During lockdown we have spent a lot of time glued to our televisions, and the streaming sites have been our enablers. They provide some vital comfort TV — but we need more than that from them.
There are ten episodes of Emily in Paris on Netflix, and plenty of people have seen them all. Many of us are enjoying it — we can't really travel right now, and Paris does look fantastic in the show. The pain au chocolat in episode one? Incroyable! Some viewers, though, cannot stand it and, aghast at the xenophobia and the acting, grit their teeth until they've binge-watched it all. Why? Good question. Shows they don't hate are readily available, and boosting the numbers for Emily in Paris only ensures more programming like Emily in Paris gets made. It is the most ridiculed show in memory and will almost certainly get a second series.
Lockdown and the purgatory that followed have done strange things to us all. Some of us turned to gardening, but an awful lot of people have watched an awful lot of bad television. The R rate for this "hate-watching" is now well over 1. It's not just Emily in Paris that has become a big hit, even in France, apparently; she follows in the recent footsteps of Tiger King (tawdry), Selling Sunset (tacky) and Love Is Blind (twaddle). A tweet I saw in April ran: "I hate Gangs of London. Clichéd plot, porno violence. Still, must press on. Episode four." Which sums it all up really, this revelling in rubbish, and I am not being an awful snob here — I have sat through every show I have mentioned so far, and not read any Proust.
During lockdown, television audiences largely lost the plot — and the off button — drowning in choice and letting the streamers' menus choose for them. When there were just two channels in the UK, in the first half of the 1960s, nine million Britons watched the Play for Today: inventive and often challenging drama by rising stars. They wouldn't do that now in such numbers, even if they had the option. This year has seen some drama of a very high quality, of course, such as Normal People, Quiz and I May Destroy You, but these are the exceptions. More typical have been shows that meet the need for a therapeutic brain-emptying at the end of what have been testing days. Come 9pm, Emily in Paris appeals for the very reason that it doesn't make you think.
This shift towards hate-watching has been in motion for longer than lockdown, though. Think of the 21st-century boom in reality TV, from Big Brother to Keeping Up With the Kardashians and Love Island, via The Apprentice. We enjoy these shows because we cannot stand the people in them — and that has reset our viewing habits. We are so used to not enjoying any of the people we are watching that we care less about what is in front of us.
It's a long way from the golden age of TV, even though it ended only last year with Game of Thrones. That was the last of a line of classics that started in 1999 with The Sopranos and led to the mind-boggling sequence of The West Wing, Six Feet Under, The Wire, Deadwood, Mad Men and Breaking Bad. All are great series that have dominated the cultural conversation, if not the ratings. We still have long-form drama of high quality, but these shows often have relatively low viewing figures, such as Succession, and get so buried behind the headline-makers on the streaming platforms that they become invisible.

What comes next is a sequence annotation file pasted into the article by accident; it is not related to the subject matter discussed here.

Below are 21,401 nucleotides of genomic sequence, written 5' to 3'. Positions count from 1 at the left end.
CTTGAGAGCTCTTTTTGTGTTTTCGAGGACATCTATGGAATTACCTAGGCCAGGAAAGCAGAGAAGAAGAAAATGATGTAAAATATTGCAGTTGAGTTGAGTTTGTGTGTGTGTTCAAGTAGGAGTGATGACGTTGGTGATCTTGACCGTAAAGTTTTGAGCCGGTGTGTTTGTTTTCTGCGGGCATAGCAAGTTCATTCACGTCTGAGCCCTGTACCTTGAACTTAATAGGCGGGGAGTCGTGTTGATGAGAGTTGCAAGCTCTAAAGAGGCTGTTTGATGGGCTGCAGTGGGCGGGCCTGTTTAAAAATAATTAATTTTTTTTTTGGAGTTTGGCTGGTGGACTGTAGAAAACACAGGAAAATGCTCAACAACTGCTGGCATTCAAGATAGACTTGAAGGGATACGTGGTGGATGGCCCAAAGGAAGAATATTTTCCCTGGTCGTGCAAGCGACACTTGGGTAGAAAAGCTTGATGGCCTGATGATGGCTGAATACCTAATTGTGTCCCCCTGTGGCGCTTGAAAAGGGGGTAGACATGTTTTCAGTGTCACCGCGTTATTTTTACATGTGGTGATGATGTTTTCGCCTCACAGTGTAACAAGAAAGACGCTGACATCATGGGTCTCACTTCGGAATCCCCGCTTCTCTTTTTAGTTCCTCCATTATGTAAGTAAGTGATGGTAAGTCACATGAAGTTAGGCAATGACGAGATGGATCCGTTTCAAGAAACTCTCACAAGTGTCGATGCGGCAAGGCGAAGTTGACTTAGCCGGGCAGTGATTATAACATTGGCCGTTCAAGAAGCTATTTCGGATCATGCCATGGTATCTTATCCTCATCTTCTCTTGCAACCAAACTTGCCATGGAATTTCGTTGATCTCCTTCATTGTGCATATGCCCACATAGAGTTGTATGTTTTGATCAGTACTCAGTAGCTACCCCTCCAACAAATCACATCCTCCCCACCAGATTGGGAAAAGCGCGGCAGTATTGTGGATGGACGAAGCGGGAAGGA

Did you know, for example, that Borgen and Peaky Blinders are on Netflix? Have you seen Sacha Baron Cohen being excellent in The Spy? It's unlikely, unless you decided to search for them specifically. Otherwise, they exist in a swamp of thousands of shows and films, or rather a "library" — which is what Netflix and the other streamers have become. You enter, and certain titles, usually mainstream ones, are paraded at the front; you have to know what you are looking for to find much else. And who has time for that? Inevitably the more advertised titles become the most watched and then top the charts, which leads to their getting even more views.
For example, a couple of months ago, I watched The Stranger, based on the Harlan Coben novel. It was a big-budget star vehicle at the top of the Netflix home page. The opening minutes were interesting, the rest a mess, but I watched three episodes because that is how the model works. It lures you in, then as the episode ends you have a few seconds to switch it off. Miss that, and your brain just accepts that you will watch more, until it is 1am and you have ingested all of Emily in Paris.
Hate-watching, though — or, to be kinder, the lazy-watching we all do — is driving the future of commissioning. Television has become like pop music. Thanks to Spotify, pop operates an oligarchy of top artists, who are pushed in more places than the smaller acts and, therefore, exponentially add to their streaming stats, and that leads to labels wanting more of the same.
Two years ago, Charlotte Moore, then director of content at the BBC, gave a punchy speech about the likely future of television under "Faang" — the acronym for Facebook, Amazon, Apple, Netflix and Google. "I worry that the insatiable greed for data-gathering is serving the wrong master," she said. "That entire businesses are focused on what they can take from audiences, instead of what they can give back… I don't believe any amount of data can tell you what to commission next. Data simply won't deliver you A Very English Scandal."
A drive for data and subscriptions is surely behind the decision of Apple TV+ to commission documentaries about Bruce Springsteen and Billie Eilish. You could not focus-group two more different artists, yet what they share are vast and extremely dedicated fanbases who will sign up to the nascent streaming service regardless of how good the film about their hero is. After all, it worked for Netflix with the Taylor Swift documentary Miss Americana this year, and for Disney+ with the Beyoncé film Black is King in the summer. Apple TV+ wants a slice of the pop pie too.
There is, after all, not really any great financial incentive for the big streamers to make the type of great long-haul drama that dominated the first two decades of this century. Netflix has dabbled with House of Cards and The Crown, but the former petered out, while the latter's viewing figures are low for a show so endlessly discussed — 21 million worldwide, compared with 64 million for Tiger King.